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How to Treat a Medial Meniscus Tear to Relieve Inner Knee Pain

In 1995 I had a serious skiing accident that caused my left medial meniscus to tear.

As a brand new skier, I fell of course and ended up sitting on my ski, but the binding never released!  My lower leg pointed forward as my upper leg and hip rotated to the left.  OUCH!

After being rushed to the hospital and examined it was decided to put a soft cast on my leg until I could return to the U.S. for further tests.

My MRI showed a tear in my ACL (anterior cruciate ligament) and a tear in my left medial meniscus so deep that it was severed.  Fortunately there was not any damage to my nerves, artery, veins or bones.

Between all of the damages, my knee felt completely unstable even while standing still.  Even though I had all this damage, I decided against surgery.

Instead, I allowed scar tissue to cover the area which created a strong connection protecting my knee joint.  It healed so thoroughly that by the next winter I was back to skiing again, but I’ll admit it took a lot of self-treating (massage) all of the muscles of my hip and entire leg to get it back to normal.

Muscle Knots Cause Pain:

 

The problem is, when a tendon or ligament tears the muscle snaps back and spasms (forms muscle knots in the muscle fibers).  When the tendon/ligament is repaired the muscles are rarely massaged to release the muscle knots which places strain on the muscle’s insertion point at the bone.  Since the medial meniscus inserts on the inner knee, this causes inner knee pain.

Muscles Affected by a Medial Meniscus Tear:

 

The first muscle to self-treat (release from muscle knots) is the Vastus Medialis, one of the quadriceps muscles.  If you click on the link, slide to #6 to see the vastus medialis and also look at the gracilis muscle of the inner thigh.  The vastus medialis forms the inner thigh close to the knee and the gracilis muscle is one of the muscles that forms the length of your inner thigh.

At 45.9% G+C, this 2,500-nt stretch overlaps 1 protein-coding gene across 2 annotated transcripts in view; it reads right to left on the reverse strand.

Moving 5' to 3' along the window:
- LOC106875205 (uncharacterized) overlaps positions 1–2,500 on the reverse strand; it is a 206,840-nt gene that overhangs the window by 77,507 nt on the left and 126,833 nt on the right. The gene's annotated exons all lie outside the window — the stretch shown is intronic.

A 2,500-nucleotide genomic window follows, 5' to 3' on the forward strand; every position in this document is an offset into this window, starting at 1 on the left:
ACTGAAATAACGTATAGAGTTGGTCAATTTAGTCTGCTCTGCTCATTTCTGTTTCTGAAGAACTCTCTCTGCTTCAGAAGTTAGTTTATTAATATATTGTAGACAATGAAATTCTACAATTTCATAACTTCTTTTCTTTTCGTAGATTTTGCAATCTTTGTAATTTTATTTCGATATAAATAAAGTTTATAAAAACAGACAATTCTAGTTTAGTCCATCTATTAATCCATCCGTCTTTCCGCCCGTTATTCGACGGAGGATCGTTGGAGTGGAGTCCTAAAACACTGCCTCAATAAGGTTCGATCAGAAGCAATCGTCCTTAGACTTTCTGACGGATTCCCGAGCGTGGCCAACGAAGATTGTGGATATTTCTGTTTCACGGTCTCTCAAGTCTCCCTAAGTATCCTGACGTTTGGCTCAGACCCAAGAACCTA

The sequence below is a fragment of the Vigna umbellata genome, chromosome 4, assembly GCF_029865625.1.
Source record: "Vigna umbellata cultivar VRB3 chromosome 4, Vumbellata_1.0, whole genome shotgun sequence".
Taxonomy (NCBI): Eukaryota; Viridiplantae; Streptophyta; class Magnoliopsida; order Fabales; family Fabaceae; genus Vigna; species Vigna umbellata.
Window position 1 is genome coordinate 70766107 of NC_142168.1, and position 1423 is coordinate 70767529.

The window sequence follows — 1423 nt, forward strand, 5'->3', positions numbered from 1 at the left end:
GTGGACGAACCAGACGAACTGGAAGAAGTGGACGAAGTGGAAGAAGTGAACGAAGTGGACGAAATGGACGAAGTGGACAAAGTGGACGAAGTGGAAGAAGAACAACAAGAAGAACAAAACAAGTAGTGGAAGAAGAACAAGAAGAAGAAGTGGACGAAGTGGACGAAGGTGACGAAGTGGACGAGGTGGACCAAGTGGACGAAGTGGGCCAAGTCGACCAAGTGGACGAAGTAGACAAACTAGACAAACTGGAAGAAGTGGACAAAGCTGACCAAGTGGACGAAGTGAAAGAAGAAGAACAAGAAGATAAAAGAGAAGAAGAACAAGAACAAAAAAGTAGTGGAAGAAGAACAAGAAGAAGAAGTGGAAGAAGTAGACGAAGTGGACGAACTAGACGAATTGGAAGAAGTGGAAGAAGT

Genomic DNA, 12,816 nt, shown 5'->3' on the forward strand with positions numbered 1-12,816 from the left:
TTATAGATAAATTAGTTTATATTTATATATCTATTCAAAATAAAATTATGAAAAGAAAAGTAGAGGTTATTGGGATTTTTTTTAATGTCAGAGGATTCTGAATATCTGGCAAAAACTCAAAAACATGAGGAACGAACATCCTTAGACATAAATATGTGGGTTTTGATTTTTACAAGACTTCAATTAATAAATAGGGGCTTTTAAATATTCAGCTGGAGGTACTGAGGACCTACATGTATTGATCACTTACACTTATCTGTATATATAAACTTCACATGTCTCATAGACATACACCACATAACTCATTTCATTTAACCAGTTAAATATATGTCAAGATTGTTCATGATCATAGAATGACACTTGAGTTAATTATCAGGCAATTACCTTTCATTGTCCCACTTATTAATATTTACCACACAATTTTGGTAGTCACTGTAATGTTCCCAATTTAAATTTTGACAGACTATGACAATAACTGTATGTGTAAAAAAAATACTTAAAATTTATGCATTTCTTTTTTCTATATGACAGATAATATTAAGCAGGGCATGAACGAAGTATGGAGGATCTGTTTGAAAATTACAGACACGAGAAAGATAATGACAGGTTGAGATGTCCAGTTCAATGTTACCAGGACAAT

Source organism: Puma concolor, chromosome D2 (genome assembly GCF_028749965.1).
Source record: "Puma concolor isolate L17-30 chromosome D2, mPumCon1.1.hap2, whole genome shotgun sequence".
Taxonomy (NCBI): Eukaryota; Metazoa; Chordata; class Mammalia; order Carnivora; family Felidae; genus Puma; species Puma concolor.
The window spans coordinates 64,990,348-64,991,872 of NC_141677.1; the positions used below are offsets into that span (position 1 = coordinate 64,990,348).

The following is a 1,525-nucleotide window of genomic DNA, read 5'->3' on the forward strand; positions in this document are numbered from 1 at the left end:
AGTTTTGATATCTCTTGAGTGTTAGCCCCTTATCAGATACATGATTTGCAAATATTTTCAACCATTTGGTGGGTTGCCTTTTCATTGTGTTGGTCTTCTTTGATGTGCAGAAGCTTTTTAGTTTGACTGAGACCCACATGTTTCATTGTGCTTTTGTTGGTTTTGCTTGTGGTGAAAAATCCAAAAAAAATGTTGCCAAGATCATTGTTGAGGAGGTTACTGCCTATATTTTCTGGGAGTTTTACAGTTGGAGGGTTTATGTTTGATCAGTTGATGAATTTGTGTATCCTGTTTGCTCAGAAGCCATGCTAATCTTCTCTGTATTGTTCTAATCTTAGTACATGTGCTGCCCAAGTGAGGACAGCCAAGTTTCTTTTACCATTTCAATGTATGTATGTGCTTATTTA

When these muscles contain muscle knots they place a strain on the insertion points which is close to the medial meniscus.

How To Relieve Tension Caused by a Medial Meniscus Tear:

Simply pressing your palm into your inner thigh will start to release the tension.

Or as pictured here you can use the Trigger Point Therapy Ball

When you have inner knee pain or if you have a medial meniscus tear, your calf muscles, specifically your gastrocnemius, can be involved because the muscle originates on your knee joint.

When releasing muscle knots in the gastrocnemius muscle, work as close to your knee joint as possible.  When pressing on the muscle with your fingertips, you’ll find the tender spot that is the muscle knot causing the knee pain.

A Recent Case of a Medial Meniscus Tear:

 

A medial meniscus tear was keeping Greg, an avid runner, from his runs.  He was not only in pain but also miserable from not being able to run.  Since my work is primarily with athletes, I’m sympathetic to how an injury can upset life in more ways than just the physical pain.

When Greg showed up at my office he had already had surgery for the medial meniscus tear and had been going to physical therapy for over a month.  Unfortunately, instead of getting better, the pain was getting worse!  He now had shooting pain into his inner knee making it painful to walk never mind running.  Greg was at a loss as to what to do.

I taught Greg several muscle release techniques for inner knee pain.  And it worked!  Greg was so happy at the results and even happier that he now knows how to continue to release tight muscles.  The spasms will return for a week or two, but since Greg knows how to release the tension, he’ll so be back to running without pain.

 

A medial meniscus tear won’t resolve without attention but with some focused effort it doesn’t need to keep you down for long!

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